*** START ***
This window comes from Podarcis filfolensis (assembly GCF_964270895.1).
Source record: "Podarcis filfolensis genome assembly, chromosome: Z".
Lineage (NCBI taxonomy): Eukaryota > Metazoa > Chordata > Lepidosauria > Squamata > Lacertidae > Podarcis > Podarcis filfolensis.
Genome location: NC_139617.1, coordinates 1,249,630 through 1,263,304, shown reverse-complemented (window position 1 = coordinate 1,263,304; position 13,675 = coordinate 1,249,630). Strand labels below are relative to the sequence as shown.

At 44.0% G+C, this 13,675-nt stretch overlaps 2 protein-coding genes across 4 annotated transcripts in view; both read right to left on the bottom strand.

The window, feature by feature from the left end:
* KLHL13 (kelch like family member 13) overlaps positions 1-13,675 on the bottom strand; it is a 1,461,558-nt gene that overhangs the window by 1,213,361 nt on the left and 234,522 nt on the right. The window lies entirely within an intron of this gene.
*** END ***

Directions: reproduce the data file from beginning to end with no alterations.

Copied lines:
This window comes from Podarcis filfolensis (assembly GCF_964270895.1).
Source record: "Podarcis filfolensis genome assembly, chromosome: Z".
Lineage (NCBI taxonomy): Eukaryota > Metazoa > Chordata > Lepidosauria > Squamata > Lacertidae > Podarcis > Podarcis filfolensis.
Genome location: NC_139617.1, coordinates 1,249,630 through 1,263,304, shown reverse-complemented (window position 1 = coordinate 1,263,304; position 13,675 = coordinate 1,249,630). Strand labels below are relative to the sequence as shown.

At 44.0% G+C, this 13,675-nt stretch overlaps 2 protein-coding genes across 4 annotated transcripts in view; both read right to left on the bottom strand.

The window, feature by feature from the left end:
* KLHL13 (kelch like family member 13) overlaps positions 1-13,675 on the bottom strand; it is a 1,461,558-nt gene that overhangs the window by 1,213,361 nt on the left and 234,522 nt on the right. The window lies entirely within an intron of this gene.